Most people share the common misunderstanding that under our constitution a person cannot twice be put in jeopardy for the same offense. This legal concept is known as “double jeopardy.” The Double Jeopardy Clause is located in the Fifth Amendment of the United States Constitution.
The Constitution had been in place less than sixty years before the U.S. Supreme Court in a trilogy of cases—Fox v. Ohio, United States v. Marigold, and Moore v. Illinois—created an exception to its double jeopardy rule. That exception, first created in 1847, became known as the “dual-sovereignty doctrine.” Essentially this doctrine permits two sovereigns—for example, the federal government and a state—to prosecute a person for the same conduct when each sovereign has a law against that conduct.
Same Offense vs. Same Conduct
In a 1990 dissenting opinion in Grady v. Corbin, the late Supreme Court Justice Antonin Scalia articulated the constitutional logic behind the doctrine: “[T]he language of the [Double Jeopardy] Clause … protects individuals from being twice put in jeopardy ‘for the same offence,’ not for the same conduct or actions.”
The Supreme Court this term, in Gamble v. United States, was called upon to decide whether the doctrine of stare decisis would stave off a constitutional challenge to the dual sovereignty doctrine. “Gamble pleaded guilty to a charge of violating Alabama’s felon-in-possession-of-a-firearm statute. Federal prosecutors then indicted him for the same instance of possession under federal law. Gamble moved to dismiss, arguing that the federal indictment was for “the same offence” as the one at issue in his state conviction, thus exposing him to double jeopardy under the Fifth Amendment.”
The Supreme Court declined to overturn the dual sovereignty doctrine and ultimately affirmed the lower courts, but not without exposing attitudes about stare decisis and the value of legal precedent that caused concern among some legal scholars.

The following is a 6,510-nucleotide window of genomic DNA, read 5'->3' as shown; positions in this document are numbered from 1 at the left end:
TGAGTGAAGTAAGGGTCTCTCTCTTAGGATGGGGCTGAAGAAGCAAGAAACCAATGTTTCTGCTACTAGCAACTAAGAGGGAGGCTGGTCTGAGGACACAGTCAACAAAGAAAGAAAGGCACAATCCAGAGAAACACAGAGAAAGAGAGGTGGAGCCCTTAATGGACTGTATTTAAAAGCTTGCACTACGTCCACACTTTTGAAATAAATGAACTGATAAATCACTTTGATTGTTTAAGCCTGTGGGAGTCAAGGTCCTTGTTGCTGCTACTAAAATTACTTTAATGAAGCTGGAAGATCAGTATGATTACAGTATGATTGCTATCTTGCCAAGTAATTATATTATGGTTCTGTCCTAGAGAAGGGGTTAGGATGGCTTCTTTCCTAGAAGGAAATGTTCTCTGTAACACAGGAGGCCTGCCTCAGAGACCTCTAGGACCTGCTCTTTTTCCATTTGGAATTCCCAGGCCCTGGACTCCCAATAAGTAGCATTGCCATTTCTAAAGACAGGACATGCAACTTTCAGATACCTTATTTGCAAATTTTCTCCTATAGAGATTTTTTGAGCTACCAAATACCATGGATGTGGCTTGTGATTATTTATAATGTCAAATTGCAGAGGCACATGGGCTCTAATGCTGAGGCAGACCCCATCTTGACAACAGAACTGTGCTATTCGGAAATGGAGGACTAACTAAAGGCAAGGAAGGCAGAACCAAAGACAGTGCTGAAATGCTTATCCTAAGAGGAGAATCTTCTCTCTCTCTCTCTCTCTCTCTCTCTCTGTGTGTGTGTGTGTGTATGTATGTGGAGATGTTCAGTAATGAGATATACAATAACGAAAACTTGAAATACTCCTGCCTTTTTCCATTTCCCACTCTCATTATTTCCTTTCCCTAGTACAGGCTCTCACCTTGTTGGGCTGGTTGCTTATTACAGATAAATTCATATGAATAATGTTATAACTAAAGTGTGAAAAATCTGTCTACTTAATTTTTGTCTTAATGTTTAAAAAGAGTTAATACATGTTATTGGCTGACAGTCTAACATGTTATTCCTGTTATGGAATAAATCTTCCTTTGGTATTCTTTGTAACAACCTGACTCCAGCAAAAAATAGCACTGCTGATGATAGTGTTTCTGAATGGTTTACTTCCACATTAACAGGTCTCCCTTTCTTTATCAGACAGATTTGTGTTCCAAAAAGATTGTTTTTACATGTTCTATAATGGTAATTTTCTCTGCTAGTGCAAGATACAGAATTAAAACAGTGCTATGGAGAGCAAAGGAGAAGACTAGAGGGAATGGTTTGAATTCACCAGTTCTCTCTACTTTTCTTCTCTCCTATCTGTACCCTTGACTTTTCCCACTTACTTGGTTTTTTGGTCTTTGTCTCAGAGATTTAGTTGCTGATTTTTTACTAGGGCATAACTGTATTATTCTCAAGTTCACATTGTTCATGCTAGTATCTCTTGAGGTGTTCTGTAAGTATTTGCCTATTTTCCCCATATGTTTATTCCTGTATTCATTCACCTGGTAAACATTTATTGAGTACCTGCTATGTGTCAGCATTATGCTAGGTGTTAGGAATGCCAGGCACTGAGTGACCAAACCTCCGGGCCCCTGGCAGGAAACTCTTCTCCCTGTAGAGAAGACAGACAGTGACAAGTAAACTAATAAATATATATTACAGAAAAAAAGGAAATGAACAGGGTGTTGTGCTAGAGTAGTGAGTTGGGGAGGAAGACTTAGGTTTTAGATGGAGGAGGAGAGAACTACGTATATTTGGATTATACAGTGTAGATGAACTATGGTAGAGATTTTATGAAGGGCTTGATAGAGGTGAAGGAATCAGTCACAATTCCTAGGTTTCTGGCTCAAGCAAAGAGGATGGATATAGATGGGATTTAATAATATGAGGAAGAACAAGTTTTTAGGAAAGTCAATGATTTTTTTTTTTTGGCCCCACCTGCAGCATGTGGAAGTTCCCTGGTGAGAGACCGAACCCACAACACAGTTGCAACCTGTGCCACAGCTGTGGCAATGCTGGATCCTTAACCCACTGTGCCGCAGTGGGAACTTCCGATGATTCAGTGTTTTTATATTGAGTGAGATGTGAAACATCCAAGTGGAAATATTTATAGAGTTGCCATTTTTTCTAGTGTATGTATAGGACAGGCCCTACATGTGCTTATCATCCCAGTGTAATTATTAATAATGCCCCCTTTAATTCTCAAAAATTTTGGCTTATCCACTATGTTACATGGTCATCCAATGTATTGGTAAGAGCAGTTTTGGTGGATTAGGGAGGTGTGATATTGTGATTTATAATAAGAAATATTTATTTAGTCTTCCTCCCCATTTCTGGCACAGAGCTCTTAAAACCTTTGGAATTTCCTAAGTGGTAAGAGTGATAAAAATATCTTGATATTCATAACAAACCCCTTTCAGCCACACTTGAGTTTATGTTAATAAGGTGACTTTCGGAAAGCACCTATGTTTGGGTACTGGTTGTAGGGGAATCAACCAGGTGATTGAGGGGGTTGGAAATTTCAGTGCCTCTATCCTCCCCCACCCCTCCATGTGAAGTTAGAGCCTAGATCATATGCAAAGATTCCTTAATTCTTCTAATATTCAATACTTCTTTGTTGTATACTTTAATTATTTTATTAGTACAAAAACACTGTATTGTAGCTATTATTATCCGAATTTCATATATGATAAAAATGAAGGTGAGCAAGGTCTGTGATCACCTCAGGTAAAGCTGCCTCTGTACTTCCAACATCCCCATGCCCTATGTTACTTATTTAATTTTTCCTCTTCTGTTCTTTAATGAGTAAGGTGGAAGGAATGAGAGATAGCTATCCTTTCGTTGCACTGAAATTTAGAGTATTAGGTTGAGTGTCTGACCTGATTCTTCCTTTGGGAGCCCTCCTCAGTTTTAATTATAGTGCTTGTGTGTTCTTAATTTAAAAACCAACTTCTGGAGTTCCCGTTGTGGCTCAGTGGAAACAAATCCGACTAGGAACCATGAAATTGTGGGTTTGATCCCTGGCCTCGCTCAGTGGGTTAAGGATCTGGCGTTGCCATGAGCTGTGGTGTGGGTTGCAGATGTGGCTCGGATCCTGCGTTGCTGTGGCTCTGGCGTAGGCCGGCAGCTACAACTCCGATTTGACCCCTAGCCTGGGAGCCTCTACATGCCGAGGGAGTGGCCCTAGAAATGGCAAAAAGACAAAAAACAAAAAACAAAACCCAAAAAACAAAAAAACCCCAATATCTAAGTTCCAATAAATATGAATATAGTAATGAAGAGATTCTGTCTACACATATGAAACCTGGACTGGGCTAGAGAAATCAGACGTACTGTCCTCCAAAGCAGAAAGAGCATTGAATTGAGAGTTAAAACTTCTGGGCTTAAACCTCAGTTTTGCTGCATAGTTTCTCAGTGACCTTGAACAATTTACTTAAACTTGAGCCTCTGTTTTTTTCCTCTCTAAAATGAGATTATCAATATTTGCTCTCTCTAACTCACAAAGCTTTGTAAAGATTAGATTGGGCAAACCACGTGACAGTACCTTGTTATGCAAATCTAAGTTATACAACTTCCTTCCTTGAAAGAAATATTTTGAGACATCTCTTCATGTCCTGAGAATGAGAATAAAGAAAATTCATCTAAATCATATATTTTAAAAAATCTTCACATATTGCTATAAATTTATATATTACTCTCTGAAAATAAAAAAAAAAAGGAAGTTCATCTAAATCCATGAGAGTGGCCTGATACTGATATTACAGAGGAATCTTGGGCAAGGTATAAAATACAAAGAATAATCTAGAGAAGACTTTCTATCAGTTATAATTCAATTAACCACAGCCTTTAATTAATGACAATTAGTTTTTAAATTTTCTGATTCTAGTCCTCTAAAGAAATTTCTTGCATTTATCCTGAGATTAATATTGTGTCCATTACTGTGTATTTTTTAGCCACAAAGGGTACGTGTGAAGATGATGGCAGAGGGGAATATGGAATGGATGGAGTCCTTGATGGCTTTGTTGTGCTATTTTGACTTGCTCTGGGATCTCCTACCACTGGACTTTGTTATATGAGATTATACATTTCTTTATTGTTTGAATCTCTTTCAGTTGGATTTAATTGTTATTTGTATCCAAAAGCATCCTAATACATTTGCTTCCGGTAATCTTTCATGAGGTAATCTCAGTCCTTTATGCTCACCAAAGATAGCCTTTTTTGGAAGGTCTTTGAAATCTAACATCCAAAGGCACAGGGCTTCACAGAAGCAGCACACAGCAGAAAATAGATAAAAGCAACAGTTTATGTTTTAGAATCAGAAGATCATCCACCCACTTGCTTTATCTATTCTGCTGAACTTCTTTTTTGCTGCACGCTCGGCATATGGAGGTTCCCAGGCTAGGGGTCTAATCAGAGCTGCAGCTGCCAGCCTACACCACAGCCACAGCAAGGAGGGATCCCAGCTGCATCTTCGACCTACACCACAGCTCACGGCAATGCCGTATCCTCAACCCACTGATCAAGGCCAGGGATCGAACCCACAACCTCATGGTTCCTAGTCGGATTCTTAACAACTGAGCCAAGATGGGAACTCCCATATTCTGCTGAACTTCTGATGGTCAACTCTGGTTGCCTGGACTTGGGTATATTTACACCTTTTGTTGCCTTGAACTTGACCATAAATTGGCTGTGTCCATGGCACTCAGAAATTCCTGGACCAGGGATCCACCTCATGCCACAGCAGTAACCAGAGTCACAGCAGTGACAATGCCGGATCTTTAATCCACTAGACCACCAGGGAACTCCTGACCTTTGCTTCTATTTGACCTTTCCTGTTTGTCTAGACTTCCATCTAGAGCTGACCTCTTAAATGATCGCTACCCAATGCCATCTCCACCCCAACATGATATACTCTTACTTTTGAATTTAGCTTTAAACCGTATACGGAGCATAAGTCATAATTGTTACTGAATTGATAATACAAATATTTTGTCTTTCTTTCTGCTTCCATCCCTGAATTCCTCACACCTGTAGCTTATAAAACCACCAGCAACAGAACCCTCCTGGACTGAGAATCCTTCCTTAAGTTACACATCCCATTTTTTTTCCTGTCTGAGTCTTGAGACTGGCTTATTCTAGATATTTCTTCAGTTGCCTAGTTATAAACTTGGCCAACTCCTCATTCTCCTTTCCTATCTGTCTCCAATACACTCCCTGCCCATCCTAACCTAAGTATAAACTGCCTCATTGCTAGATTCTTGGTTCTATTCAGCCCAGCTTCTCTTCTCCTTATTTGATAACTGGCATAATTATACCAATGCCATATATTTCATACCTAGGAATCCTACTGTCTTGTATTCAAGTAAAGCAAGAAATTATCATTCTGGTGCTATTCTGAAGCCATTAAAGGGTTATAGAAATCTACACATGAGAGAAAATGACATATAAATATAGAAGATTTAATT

Stare decisis (a Latin term meaning “to stand by that which is decided”) is a legal doctrine that requires courts to follow historical precedents when the case at hand is similar to prior precedents.
The doctrine is not without significant legal controversy as evidenced by a May 13, 2019 decision by the Supreme Court in Franchise Tax Board of California v. Hyatt in which the court overturned a 40-year precedent, causing legal scholars concern over what long standing cases and precedent might be next. Thomas wrote that the court’s earlier ruling was “irreconcilable with our constitutional structure,” and that stare decisis—the legal doctrine that courts should generally stand by earlier rulings even if they disagree with them— is “not an inexorable command.”
“Conservatives” Have Precedent in Their Cross-Hairs
Two months earlier, in a March 4, 2019 article, The New York Times pointed to recent criticisms Associate Justice Clarence Thomas has leveled against three prominent Supreme Court precedents: Roe v. Wade (established a woman’s legal right to an abortion), New York Times v. Sullivan (provided broad protections for the press in libel actions brought by a public official, and Gideon v. Wainwright (right of an indigent defendant to have appointed counsel).
Justice Thomas said Roe was “notoriously incorrect,” that Sullivan was one of many “policy-driven decisions masquerading as constitutional law,” and that the Sixth Amendment relied upon by the Court in Gideon provides only a right to hire an attorney, not to have one appointed by the court as the Constitution originally intended.
The Times article pointed to a 2013 Federalist Society at which Justice Thomas, in response to a question put to him about stare decisis, said that while the concept has some force with him, it was “not enough to keep me from going to the Constitution.”
Original Intent of Framers Reigns Supreme
In other words, the original intent of the Constitution reigns supreme with the Thomas.
Emeritus Professor of Political Science at the University of Albany, Stephen L. Wasby, has unearthed more than 250 opinions, concurring and dissenting, written by Thomas in which he either called for the reconsideration or an overruling of legal precedents by the Court.
University of South Texas College of Law Houston, Josh Blackman, told the Times:
“Justice Thomas, more than any other justice, is willing to revisit and reverse old precedents that are inconsistent with the Constitution’s original meaning. However, he will not reverse an old precedent unless the parties raise the argument in what he deems as ‘appropriate case.’ Therefore, he will often ask the parties to raise the argument in a future case.”